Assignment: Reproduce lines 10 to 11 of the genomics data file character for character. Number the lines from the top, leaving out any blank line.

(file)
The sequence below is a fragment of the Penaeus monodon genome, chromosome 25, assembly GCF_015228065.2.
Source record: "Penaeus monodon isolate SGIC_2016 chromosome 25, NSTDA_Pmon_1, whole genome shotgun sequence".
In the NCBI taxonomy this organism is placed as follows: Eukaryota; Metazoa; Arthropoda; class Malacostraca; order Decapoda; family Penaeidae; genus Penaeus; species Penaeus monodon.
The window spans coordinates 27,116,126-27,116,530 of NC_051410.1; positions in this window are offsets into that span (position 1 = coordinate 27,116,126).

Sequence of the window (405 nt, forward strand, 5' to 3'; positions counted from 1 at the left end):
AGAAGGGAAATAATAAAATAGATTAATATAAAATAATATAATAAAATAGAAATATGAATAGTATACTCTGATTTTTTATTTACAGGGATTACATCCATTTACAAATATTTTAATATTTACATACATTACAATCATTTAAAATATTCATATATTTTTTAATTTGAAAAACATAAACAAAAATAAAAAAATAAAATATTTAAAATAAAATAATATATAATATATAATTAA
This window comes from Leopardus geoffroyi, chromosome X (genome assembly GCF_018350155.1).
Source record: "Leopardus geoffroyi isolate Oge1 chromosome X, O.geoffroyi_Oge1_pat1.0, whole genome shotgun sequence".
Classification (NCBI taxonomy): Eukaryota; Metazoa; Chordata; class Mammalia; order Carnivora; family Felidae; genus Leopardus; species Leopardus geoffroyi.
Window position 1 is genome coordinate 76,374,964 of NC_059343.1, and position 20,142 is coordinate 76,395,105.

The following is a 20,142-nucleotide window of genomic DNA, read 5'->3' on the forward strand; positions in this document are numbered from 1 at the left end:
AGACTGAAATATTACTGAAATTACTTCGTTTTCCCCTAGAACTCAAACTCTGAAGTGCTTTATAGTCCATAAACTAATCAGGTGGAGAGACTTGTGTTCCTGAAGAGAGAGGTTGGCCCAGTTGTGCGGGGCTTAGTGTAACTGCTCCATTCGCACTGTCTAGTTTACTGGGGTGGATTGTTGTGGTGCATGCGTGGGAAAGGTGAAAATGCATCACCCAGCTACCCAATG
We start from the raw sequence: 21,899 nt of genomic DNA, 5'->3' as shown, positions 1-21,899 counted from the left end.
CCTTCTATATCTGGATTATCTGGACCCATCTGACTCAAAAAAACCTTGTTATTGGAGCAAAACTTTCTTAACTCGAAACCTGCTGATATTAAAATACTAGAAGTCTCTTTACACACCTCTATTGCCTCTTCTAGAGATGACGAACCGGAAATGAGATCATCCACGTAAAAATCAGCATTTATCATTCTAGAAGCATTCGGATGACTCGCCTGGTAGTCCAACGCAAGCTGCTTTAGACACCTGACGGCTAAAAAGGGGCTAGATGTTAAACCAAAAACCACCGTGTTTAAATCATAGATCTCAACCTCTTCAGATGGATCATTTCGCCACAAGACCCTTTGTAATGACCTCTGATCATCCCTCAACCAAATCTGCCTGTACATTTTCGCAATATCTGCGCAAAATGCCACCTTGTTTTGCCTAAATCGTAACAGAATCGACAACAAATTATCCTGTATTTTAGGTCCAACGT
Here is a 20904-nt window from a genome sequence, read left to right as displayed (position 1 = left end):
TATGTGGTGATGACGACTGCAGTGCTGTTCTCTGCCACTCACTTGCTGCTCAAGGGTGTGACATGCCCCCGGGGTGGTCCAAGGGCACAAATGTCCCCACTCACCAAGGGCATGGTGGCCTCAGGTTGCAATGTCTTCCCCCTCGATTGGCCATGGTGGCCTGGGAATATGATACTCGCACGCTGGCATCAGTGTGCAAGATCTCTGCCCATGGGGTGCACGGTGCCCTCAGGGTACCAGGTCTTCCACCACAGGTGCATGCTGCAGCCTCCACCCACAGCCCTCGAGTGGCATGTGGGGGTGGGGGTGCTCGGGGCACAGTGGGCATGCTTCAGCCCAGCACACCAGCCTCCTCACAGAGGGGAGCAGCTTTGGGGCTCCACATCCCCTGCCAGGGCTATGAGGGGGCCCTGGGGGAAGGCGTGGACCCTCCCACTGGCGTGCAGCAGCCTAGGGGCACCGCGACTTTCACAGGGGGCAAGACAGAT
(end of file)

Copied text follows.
Window position 1 is genome coordinate 76,374,964 of NC_059343.1, and position 20,142 is coordinate 76,395,105.

The following is a 20,142-nucleotide window of genomic DNA, read 5'->3' on the forward strand; positions in this document are numbered from 1 at the left end: